Posts tagged ‘Rachel Maddow’
Last Wednesday night there was no hiding the joy of the MSNBC anchors at the total and utter failure of the Republican attempt to bring the country to its knees over Obamacare. Schultz had his usual swagger. Maddow took the usual analytical approach and had an index card for every “ransom” demand the Republicans made and lost, reading each one aloud and tossing it in the air with a “didn’t get that” and a grin on her face.
But for sheer over the top drama betraying a clear animosity for conservatives, the prize must go to Martin Bashir. Martin quoted Oliver Cromwell from his address dismissing Parliament in 1653. Martin said the words apply today. I could not find a link to an intact video of Bashir’s closing moment of his show but I did screen capture the text of Cromwell that Bashir read from in his best theatrical British accent.
It is really hard to gauge how one should react to this. I viewed the Republican shut-down tactic as plain stupid. It didn’t really inspire any animosity in me. So at first blush I found Martin’s dramatic recitation absolutely hilarious. But if we bother to take Bashir seriously, then we must conclude he has a real hatred for at least part of the Conservative movement.
In fact, if we look at the entire “drop dead” reaction of the left to the Ted Cruz inspired revolt, one must draw a much bigger conclusion. The days of liberals saying “I’m a lover, not a fighter” appear to be long gone. We have a government in which each side (with exceptions of course) truly hates the other. While the people of this great nation just want to get up in the morning and go to work, our government is engaged in a multi-level civil war — Democrats against Republicans and Old School Republicans against the Tea Party. The only thing we have not yet witnessed (unlike in other legislative bodies around the world) is an actual fist fight breaking out on the floor of the House. At his point, I wouldn’t rule that out in the not-so-distant future.
Today I offer a quick shout-out to Missouri Representative Todd Akin for single-handedly exploding the Republican Party. For the uninitiated, Akin’s comments did not come out of the blue.
They are part of a long tradition of GOP medical gobbledygook regarding rape and pregnancy as detailed by Rachel Maddow.
For those who don’t want to sit through Rachel’s 20 minute presentation, here is a summary of Republicans being stupid:
James Leon Holmes — 1980 — Pregnancy from rape as frequent as snowfall in Miami.
Stephen Freind — 1988 — Female secretions stop rape related pregnancies.
Clayton Williams — 1990 — Rape is like the weather, relax and enjoy it.
Henry Aldridge — 1995 — Juices don’t flow — it takes cooperation to get pregnant.
Fay Boozman — 1998 — Fear triggers hormonal changes that prevent pregnancy.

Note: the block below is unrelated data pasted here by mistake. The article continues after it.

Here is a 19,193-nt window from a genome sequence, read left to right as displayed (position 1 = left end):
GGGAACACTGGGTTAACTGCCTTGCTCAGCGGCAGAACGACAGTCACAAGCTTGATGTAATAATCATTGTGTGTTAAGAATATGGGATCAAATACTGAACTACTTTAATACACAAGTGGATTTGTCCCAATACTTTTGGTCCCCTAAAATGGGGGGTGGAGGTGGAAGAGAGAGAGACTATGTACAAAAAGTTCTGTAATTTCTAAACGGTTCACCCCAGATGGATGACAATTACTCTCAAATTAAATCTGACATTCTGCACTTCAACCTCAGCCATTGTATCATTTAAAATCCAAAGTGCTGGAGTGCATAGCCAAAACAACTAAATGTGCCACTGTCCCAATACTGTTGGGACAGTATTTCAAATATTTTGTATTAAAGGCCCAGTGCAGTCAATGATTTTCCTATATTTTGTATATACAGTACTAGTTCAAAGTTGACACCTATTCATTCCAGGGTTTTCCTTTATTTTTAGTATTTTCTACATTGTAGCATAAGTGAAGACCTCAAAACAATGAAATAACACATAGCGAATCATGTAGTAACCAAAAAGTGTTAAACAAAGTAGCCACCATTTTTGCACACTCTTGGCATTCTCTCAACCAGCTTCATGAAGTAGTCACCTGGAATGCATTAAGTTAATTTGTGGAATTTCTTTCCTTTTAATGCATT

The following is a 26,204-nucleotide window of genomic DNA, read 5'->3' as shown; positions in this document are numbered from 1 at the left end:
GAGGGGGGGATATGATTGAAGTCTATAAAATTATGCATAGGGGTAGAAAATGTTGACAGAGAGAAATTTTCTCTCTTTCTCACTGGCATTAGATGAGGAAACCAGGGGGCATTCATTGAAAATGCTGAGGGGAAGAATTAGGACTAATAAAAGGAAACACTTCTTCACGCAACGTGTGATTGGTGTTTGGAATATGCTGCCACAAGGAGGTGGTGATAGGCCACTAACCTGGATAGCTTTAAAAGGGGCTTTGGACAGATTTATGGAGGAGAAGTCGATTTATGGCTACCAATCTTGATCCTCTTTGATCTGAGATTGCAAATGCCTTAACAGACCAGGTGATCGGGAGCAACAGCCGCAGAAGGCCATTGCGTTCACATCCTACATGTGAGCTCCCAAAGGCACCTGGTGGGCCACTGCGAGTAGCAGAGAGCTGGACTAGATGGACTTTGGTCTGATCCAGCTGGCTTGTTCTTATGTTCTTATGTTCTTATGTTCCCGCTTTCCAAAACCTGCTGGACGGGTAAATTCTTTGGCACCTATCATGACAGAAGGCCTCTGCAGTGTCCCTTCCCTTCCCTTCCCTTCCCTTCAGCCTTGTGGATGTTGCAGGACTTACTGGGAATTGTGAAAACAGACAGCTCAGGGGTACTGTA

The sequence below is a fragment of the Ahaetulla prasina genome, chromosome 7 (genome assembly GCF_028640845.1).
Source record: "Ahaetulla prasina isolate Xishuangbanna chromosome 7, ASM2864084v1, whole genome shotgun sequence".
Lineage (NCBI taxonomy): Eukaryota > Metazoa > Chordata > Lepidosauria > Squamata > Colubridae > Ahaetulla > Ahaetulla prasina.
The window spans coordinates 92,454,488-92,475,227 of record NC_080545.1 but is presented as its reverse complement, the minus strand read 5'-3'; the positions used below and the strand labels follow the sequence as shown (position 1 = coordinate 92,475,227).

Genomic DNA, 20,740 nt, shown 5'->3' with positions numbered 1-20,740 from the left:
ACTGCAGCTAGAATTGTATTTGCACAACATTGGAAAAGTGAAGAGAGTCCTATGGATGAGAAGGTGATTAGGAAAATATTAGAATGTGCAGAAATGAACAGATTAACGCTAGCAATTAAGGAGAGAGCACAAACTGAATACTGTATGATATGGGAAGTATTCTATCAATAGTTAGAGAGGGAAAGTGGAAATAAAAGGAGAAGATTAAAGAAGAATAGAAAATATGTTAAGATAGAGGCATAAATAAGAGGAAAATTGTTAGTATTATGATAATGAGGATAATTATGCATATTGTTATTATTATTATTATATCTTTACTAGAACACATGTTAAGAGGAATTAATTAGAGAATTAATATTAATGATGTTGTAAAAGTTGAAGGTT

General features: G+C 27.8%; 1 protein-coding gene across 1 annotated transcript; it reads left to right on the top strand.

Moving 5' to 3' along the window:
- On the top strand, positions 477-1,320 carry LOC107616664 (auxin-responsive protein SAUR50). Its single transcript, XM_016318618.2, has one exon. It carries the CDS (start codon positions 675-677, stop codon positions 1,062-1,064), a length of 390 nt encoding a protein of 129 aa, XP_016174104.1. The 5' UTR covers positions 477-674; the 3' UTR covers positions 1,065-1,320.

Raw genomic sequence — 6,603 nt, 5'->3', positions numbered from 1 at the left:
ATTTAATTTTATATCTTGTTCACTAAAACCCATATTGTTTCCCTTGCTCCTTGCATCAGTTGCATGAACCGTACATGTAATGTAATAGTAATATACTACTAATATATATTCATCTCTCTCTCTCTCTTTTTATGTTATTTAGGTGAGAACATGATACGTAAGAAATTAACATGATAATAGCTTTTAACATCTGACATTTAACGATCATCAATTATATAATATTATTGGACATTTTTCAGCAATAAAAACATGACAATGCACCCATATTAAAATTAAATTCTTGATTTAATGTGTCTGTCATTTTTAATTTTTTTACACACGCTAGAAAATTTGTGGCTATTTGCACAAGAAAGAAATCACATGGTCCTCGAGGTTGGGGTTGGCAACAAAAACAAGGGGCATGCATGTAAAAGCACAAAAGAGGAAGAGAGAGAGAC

So Akin is another in a long line of GOP operatives spouting biological nonsense about rape. Akin is receiving enormous pressure to withdraw from his race against sitting Senator Claire McCaskill. If Republicans think Akin’s exit from the national stage will end the debate, they’ve got some more thinking to do. Akin’s brother in anti-abortion thought is none other than VP candidate Paul Ryan. Ryan and Akin co-sponsored HR3 (an abortion funding bill) that attempted, in its first draft, to refine the term rape to “forcible rape“. Sounds a bit like Akin’s “legitimate rape” doesn’t it? Despite the Romney campaign’s repudiation of Akin’s comment, Paul Ryan has Akin hanging around his neck and if Democrats are smart, that will remain the case regardless of Akin’s future.
While many women believe the life of the unborn takes top priority and forces the decision of whether or not to terminate a pregnancy, there is also a sizable number of women who want complete reproductive freedom, and at the very least, believe that rape and incest are valid reasons for an abortion. Any hopes the GOP might have had to bury Paul Ryan’s record on this subject have just blown up in their faces. Only pro-life absolutist women will stick with Romney/Ryan. The rest could be a lost cause for the ticket.
Who the Hell is Saul Alinsky?
Last week, I had two choices for blog topics in my head. One was a pros and cons of Barack Obama and the other was asking who the hell is Saul Alinsky. I chose the former. Then the following Friday night, not one but two left-leaning TV personalities asked essentially “who the hell is Saul Alinsky?” I chuckled to my wife that something must be in the air. What’s putting this Keyser Söze of politics into everyone’s head are the ramblings of GOP presidential contender Newt Gingrich who drops Alinsky’s name with the frequency of a thirteen year old girl citing Justin Bieber. According to Gingrich, President Barack Obama is a slave to “Saul Alinsky” and we all must be afraid, be very afraid of “Saul Alinsky liberalism”. These warnings are usually greeted with whoops and hollers from Gingrich’s adoring fans, an ignorant lot who have no better idea of who Saul Alinsky is than I did, but will clap for anything anti-Obama.